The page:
If you want to have multiple webservers for a Drupal site you need to keep your code and files directory in sync across all the webservers.
- For synchronizing the code solutions like capistrano, drush deploy, fabric, phing are all good solutions. Sharing the code using a network file system doesn't usually perform well because the files are re-read (or at least stat'd) during page load which is slow.
There are a few previous discussions on this topic over the years.
- November 2008: Load Balanced Servers Questions - Suggestions focus on nfs+symlink the sites directory
- March 2011: Best practice shared file system - NFS3 is working but they are hitting some limitations. Considering GlusterFS, Mogile, NFS4, Lustre - most commenters recommended GlusterFS.
- December 2011: GlusterFS and Drupal 7 horizontal scaling - Suggestions include: Keep code files local, but share the files directory. Use NFS, lsyncd, sshfs/fuse, DRBD, for files directory and try to offload the files directory to Varnish or a CDN so that each request for a file isn't hitting the shared directory.
- March 2013: Shared DocRoot For Redundant Web Servers - The idea was to put the drupal root in S3 instead of using NFS. 1 commenter disliked the idea.
- November 2013: The Drupal module S3 File System adds the ability to store uploaded files in an Amazon S3 bucket by adding a new Drupal filesystem alongside public and private.
- June 2014: The Drupal module Storage API adds the ability to store uploaded files in multiple containers, such as local filesystem (can be used together with other mounted directories), FTP, S3 and Database. Since it's considered as an API there are other contrib modules extending it's backends. Storage API adds stream wrappers and has a bridge to core file and image fields (including image styles). Since Files can be stored on multiple containers there are various configurations possible, such as storing uploaded files first locally, migrating them to multiple storage backends, provide backup methods and failovers, add more capacity by only uploading new files to a new server marked for population, while still serving already existing/ uploaded files from the old backends.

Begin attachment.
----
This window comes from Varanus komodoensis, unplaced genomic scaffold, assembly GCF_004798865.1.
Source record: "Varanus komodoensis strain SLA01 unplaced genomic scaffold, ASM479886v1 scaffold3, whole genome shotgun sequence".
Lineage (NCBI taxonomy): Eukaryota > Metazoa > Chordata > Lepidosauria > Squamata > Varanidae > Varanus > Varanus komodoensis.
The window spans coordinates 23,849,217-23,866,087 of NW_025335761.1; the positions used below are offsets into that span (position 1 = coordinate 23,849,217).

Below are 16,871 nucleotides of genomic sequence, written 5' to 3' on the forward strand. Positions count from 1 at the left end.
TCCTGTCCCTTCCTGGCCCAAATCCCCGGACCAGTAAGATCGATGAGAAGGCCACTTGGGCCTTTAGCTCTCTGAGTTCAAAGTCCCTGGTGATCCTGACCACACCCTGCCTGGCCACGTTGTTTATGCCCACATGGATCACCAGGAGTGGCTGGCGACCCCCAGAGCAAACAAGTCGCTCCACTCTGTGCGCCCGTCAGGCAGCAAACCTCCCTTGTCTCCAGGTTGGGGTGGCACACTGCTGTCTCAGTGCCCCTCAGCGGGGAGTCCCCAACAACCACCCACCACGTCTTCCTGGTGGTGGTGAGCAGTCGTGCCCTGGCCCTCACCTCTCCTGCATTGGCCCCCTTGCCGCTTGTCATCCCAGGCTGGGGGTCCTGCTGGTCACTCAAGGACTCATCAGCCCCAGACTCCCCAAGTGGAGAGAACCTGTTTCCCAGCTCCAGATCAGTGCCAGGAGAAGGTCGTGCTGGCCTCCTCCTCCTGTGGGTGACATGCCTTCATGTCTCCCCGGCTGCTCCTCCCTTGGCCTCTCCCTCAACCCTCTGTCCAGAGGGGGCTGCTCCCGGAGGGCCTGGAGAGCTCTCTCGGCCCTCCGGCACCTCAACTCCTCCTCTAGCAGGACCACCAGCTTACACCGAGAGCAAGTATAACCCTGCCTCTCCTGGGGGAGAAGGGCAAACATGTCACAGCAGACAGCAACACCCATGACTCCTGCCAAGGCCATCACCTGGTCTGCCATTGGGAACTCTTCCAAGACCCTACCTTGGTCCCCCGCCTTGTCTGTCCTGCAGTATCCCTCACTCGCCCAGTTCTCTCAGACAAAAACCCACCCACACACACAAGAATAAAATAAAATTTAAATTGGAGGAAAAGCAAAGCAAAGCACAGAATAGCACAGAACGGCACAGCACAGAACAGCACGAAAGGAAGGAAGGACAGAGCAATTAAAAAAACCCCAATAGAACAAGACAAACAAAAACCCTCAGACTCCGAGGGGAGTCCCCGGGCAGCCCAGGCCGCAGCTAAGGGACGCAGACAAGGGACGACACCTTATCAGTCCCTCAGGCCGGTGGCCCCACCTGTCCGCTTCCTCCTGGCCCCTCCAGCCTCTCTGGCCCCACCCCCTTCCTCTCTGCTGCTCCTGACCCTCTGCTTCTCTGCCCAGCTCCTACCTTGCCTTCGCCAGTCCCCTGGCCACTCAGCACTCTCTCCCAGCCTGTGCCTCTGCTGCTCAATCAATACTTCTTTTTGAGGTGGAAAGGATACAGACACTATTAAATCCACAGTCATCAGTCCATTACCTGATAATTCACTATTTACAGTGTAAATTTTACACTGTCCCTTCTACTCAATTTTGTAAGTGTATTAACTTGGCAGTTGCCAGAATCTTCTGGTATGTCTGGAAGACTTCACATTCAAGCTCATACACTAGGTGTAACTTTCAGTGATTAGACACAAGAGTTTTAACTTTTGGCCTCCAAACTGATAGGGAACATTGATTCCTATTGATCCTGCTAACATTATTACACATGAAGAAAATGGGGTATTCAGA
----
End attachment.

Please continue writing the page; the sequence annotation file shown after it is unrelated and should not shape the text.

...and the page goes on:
Comment on technology choices:
- GlusterFS: Used by Acquia and several other companies.
- NFS: Seems to be a commonly recommended solution. Drupal.org uses nfs.
- lsyncd: works well if you like lua
- rsyncing in cron and sticky sessions in the load balancer: good if you like rsync, may not work well for js/css unless js/css are served from a cdn.